My 6-year-0ld Lover has been going around the house today, singing Frère Jacques (probably due to the Paris Mouseketeer episodes of Tom & Jerry where the little gray French mouse Tuffy belts out an off-key and breathless original rendition of the rhyme) while “playing” her toy violin:
Frère Jacques, frère Jacques,
Sonnez les matines! Sonnez les matines!
Din, dan, don. Din, dan, don.
—very old French nursery song, commonly translated to:
Are you sleeping, are you sleeping,
Brother John? Brother John?
Morning bells are ringing! Morning bells are ringing!
Ding, dang, dong. Ding, dang, dong.
(Not sure if it’s just my naturally dark inner self, but I’m always free associating old nursery rhymes with some shadowy part of history)
Right now the shadowy part of my story is what I don’t show in these pictures of Antipolo City’s Hinulugang Taktak: the sickeningly appalling garbage, the evil smell, the foamy waste water, yadda yadda yadda—all that jazz. Well, I’d read that there are actually on-going official efforts to be true to its legal status as a “National Park,” but I feel compelled to state here that this once-an-ethereal-beauty is currently in no state to visit (just so you don’t say I didn’t warn you in case you do).
But, hey. If you can hold your breath (literally!) and sing Frère Jacques in your head, and if you are curious enough about the most famous waterfall near Metro Manila (which I definitely was), maybe you could spare a minute or two.
Legend has it that the waterfall’s name, “Hinulugang Taktak,” which translates into “Where The Bell Was Dropped,” was on account of a local priest (with unknown name, but I would love to call him Frère Jacques) , sometime in the 15th century, dropping the church bell into the waterfall upon demand by the townsfolk who found all the raucous bell-ringing during Angelus too unbearable. The Angelus, incidentally, is a Catholic prayer traditionally recited by the Church 3 times daily— at 6 a.m., at noon, then at 6 p.m.— and accompanied by the “Angelus bell.” Don’t ask me why said priest didn’t just stop the offensive ringing instead of actually throwing the bell into the waterfall, which must have required a lot more money, time and energy (my guess is that it must have felt better!). I have no more of an idea of that, than why this place has become the dumpster that it is now.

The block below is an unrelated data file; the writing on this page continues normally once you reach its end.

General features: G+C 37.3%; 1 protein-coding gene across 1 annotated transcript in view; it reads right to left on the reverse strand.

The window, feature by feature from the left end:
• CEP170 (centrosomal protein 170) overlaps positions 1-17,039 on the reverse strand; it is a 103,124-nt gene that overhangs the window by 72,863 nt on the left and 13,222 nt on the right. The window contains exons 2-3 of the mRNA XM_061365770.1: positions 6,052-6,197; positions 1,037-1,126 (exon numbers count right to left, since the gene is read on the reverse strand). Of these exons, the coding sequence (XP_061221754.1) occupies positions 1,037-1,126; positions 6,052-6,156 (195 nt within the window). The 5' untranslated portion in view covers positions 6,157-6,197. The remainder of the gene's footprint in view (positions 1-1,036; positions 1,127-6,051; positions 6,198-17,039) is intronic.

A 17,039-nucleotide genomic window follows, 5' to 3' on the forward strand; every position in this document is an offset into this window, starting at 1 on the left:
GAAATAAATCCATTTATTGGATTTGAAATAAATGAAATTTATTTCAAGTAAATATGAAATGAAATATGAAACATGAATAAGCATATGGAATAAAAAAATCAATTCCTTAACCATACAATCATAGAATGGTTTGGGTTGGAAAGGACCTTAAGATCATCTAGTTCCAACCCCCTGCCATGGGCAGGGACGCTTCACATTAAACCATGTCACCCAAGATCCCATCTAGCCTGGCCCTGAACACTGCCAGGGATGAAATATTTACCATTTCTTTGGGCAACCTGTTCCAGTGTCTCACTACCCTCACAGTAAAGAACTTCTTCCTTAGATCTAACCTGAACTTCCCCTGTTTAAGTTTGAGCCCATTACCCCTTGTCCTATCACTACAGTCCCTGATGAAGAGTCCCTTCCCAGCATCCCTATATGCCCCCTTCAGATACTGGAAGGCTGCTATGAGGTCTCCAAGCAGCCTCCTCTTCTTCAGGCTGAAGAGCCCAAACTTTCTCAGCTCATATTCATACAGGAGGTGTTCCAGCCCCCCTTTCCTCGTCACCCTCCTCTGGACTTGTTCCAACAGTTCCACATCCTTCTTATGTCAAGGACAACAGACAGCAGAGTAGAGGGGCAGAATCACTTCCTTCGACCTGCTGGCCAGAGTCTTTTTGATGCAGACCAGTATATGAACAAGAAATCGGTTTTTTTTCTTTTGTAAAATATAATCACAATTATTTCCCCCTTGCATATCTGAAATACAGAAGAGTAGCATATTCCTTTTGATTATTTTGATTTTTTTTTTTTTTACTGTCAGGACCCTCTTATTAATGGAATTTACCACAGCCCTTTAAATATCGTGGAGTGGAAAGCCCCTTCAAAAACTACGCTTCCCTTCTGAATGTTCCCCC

Just thinking….it may not even be around when my children are old enough to go on their own and chase waterfalls…..
(Pardon me as I howl from the depths of consummate desolation.)
Well, there will always be an inexhaustible supply of things to be happy about. Yes, I state that as a matter of fact.
To prove it, only about 10 minutes upwards the same Taktak Road where this waterfall is found, we drove to this little-known “Swiss Home” — the sweet and chirpy Vieux Chalet of Antipolo. Been around since 1984, although I’ve never heard of it before last week.
And what a treat it is for the heartsick! A charming little garden, vintage knickknacks, a bottle of wine by the window, with the day’s last rays of the sun streaming cheerily into the cozy and rustic little room—really, what’s not to fall in love with?
So maybe you can just completely skip the waterfall and just go straight up to this bed and breakfast “secret.” I wouldn’t blame you.
Antipolo City lies in the foothills of the Sierra Madre Mountain Range (the longest mountain range in the Philippines). Its higher elevation relative to Manila gives a fantastic view of the metropolis.
In my head, I am singing Frère Jacques now. To tell you the truth, it is pretty hard to be melancholy at the same time.
How about you?
Do you have a go-to song in your head when you’re (figuratively) down in the dumps?
Thanks for stopping by! 🙂
See you again,